To add up to this, I was starting on a completely new research area, with experimental techniques that I had never done before. So, obviously, I was making all types of mistakes. And day after day, I would get only embarrassed every time I had to go in the lab or explain my experiments to someone. Then, of course, I would get so angry at myself for not being what I thought people were expecting from me. For not being what I expected from me.
I thought I was ready for this, I really thought! I remember the first day I spent without making a single stupid mistake in the lab. In the end of the day I felt it like a victory. And then, I felt so sad and embarrassed that I was happy just because I made one day just being what I was supposed to be. I could not even enjoy my tiny victory, because I believed I did not deserve to celebrate something that was the bare minimum for a PhD student.
I stopped feeling things. I stopped feeling joy, I stopped feeling gratitude. All I could feel was anger. I stopped caring for the people who were the most important for me. My friends, who I avoided to speak on the phone or text; my 7-year boyfriend at the time, who I know loved more than everything. I can tell you for sure he did everything he could to keep me sane, to make me smile anytime he could. But for every time he, or anybody else, would say something nice about me I would convince myself they were being condescending, they felt sorry for me. Because, of course I knew these people cared for me, so they would try to lift me up. Even if all they had, I though, were a bunch of patronizing lies.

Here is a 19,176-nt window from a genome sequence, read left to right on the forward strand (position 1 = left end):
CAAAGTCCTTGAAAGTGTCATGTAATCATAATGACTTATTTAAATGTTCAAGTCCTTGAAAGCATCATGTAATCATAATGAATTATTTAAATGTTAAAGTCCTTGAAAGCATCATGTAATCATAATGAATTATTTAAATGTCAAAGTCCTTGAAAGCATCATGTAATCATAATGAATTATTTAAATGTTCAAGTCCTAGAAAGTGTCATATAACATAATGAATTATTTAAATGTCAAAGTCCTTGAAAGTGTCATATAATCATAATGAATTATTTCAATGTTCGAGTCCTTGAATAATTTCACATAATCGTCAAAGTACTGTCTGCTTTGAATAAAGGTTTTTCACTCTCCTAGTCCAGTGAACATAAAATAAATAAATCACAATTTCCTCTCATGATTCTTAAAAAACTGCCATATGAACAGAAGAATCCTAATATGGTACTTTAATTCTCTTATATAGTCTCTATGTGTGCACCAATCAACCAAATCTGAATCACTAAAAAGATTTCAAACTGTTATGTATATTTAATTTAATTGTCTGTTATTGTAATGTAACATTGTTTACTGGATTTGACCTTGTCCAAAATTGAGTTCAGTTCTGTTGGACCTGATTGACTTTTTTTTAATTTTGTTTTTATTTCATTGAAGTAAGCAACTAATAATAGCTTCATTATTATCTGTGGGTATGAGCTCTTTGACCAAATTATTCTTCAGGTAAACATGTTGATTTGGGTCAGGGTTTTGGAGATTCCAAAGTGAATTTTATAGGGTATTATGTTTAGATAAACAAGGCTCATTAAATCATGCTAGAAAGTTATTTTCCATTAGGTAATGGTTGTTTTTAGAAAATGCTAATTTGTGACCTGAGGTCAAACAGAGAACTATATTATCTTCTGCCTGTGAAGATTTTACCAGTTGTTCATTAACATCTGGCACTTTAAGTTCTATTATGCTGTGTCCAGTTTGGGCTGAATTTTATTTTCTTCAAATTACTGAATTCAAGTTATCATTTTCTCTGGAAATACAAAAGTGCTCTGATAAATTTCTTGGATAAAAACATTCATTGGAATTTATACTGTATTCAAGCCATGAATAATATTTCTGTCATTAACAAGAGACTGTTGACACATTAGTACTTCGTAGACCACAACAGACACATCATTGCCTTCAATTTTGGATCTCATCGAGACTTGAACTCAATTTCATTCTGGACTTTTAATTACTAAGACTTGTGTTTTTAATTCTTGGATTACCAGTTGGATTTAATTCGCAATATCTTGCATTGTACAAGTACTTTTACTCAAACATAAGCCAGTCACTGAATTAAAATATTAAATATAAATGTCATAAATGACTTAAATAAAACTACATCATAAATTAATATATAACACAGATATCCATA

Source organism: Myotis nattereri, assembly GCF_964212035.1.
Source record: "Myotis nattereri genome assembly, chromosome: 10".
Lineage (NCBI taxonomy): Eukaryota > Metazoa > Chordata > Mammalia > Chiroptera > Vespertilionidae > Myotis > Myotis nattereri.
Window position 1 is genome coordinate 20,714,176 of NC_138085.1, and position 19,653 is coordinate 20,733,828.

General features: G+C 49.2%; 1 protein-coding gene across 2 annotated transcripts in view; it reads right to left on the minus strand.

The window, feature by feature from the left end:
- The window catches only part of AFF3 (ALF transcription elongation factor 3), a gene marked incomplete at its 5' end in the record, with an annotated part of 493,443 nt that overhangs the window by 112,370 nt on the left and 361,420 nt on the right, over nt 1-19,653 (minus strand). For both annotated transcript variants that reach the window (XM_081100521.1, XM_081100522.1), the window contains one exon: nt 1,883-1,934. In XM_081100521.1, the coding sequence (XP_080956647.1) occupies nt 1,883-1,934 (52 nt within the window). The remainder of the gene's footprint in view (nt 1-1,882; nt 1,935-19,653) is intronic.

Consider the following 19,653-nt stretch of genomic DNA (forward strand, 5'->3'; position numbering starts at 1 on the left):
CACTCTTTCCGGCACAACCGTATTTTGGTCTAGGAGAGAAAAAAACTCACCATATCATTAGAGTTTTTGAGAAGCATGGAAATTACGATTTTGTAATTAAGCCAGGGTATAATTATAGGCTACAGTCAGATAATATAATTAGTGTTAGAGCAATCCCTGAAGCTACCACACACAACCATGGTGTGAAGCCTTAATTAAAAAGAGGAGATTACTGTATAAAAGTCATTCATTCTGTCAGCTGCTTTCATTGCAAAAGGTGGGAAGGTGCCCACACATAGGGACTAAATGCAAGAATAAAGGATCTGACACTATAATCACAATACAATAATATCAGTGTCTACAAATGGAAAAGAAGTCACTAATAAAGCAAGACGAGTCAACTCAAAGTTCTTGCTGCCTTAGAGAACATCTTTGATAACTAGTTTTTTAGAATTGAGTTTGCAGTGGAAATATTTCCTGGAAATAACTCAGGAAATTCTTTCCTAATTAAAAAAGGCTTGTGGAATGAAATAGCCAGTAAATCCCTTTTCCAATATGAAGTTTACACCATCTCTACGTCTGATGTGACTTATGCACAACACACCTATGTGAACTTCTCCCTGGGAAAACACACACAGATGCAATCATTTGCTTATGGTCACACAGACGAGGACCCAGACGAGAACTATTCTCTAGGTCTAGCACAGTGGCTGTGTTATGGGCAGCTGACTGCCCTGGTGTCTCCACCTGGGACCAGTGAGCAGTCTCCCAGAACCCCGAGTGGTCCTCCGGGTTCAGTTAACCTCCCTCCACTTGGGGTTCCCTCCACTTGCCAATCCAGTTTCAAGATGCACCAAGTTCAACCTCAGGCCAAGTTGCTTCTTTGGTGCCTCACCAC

For the next year, things got worse. Experiments in the lab kept failing, my PhD project had hit a wall. And a big one. Why I am doing this? Why does this even matter? Who cares about this one protein that causes this rare disease that affects one in I don’t know how many thousands of people? Who will ever read this shitty thing? It all turned to a vicious cycle. Experiments kept failing, I would be embarrassed and angry at myself, and thinking I was not worthy a single euro that someone was paying me to do my research. At the end of the day, with my boyfriend, all I could hear were a bunch of meaningless condescending lies, so I would get angrier at me and at him, thinking he treated like some mentally disordered person. We would fight for long hours, hours I should be sleeping, but that I chose to waste in (sometimes) pointless arguments about everything and anything at all. Then, going to work after a few hours of sleep, sometimes three or four, which inevitably would reflect in my lack of concentration and poor memory, which resulted in more stupid mistakes, more embarrassment, more anger, well, you know it.